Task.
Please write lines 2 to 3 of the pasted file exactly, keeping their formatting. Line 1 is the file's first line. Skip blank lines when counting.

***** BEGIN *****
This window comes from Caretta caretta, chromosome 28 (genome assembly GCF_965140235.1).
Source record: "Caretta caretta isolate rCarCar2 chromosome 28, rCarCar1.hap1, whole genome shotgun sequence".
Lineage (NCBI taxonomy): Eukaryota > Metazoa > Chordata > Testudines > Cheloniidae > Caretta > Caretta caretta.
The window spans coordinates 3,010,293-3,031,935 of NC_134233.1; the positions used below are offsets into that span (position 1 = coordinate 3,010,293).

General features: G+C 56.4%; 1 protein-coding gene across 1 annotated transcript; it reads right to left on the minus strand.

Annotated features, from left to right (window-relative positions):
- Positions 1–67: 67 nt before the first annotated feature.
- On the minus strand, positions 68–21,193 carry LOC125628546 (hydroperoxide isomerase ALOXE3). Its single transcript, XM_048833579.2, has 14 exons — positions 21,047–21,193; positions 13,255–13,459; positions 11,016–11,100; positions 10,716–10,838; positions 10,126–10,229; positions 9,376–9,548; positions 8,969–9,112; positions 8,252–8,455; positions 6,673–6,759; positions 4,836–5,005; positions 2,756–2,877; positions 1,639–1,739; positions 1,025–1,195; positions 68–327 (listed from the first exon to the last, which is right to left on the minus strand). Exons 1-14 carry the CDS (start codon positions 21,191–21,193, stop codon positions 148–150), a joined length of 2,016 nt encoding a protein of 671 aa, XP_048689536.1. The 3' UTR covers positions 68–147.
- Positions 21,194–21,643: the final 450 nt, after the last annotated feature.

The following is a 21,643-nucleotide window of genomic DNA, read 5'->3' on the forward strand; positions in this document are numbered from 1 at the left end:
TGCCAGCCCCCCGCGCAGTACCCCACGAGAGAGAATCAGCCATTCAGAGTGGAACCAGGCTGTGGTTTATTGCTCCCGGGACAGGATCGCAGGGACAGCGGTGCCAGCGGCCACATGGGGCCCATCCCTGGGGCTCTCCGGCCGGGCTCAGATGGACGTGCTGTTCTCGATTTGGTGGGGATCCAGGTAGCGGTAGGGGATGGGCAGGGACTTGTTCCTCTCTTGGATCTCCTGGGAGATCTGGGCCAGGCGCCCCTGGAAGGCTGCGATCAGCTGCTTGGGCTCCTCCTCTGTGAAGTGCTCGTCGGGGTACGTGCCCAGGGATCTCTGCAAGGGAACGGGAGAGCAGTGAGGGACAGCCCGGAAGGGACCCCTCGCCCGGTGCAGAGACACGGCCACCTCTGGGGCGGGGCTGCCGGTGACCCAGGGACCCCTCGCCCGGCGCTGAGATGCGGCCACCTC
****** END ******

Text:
Source record: "Caretta caretta isolate rCarCar2 chromosome 28, rCarCar1.hap1, whole genome shotgun sequence".
Lineage (NCBI taxonomy): Eukaryota > Metazoa > Chordata > Testudines > Cheloniidae > Caretta > Caretta caretta.